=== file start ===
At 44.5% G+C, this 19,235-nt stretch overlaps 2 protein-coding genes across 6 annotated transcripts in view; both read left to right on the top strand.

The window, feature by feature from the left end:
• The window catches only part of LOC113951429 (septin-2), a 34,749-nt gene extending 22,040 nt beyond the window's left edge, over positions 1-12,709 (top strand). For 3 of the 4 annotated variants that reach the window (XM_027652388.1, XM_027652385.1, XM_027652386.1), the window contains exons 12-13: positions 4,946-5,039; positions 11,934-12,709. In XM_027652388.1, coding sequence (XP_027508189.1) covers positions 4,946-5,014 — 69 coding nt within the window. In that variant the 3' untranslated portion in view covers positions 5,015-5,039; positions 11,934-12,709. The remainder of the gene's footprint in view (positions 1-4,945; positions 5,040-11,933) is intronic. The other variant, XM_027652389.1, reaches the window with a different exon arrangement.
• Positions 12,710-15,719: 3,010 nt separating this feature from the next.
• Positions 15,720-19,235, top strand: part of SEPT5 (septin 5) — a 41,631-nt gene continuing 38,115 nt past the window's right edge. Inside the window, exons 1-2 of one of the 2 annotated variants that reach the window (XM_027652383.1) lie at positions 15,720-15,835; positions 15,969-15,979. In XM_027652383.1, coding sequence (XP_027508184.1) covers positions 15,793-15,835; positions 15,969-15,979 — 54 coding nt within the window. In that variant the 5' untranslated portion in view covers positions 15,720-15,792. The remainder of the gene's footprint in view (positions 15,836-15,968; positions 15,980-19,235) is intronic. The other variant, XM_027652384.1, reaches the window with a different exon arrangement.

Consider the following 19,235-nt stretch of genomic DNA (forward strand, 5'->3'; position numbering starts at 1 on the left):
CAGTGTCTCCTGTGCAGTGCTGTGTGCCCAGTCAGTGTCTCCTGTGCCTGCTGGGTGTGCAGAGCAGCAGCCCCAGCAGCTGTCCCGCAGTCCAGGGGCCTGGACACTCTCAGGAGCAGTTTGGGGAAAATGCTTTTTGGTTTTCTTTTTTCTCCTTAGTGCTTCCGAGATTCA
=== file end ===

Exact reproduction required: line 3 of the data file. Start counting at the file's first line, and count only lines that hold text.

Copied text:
• The window catches only part of LOC113951429 (septin-2), a 34,749-nt gene extending 22,040 nt beyond the window's left edge, over positions 1-12,709 (top strand). For 3 of the 4 annotated variants that reach the window (XM_027652388.1, XM_027652385.1, XM_027652386.1), the window contains exons 12-13: positions 4,946-5,039; positions 11,934-12,709. In XM_027652388.1, coding sequence (XP_027508189.1) covers positions 4,946-5,014 — 69 coding nt within the window. In that variant the 3' untranslated portion in view covers positions 5,015-5,039; positions 11,934-12,709. The remainder of the gene's footprint in view (positions 1-4,945; positions 5,040-11,933) is intronic. The other variant, XM_027652389.1, reaches the window with a different exon arrangement.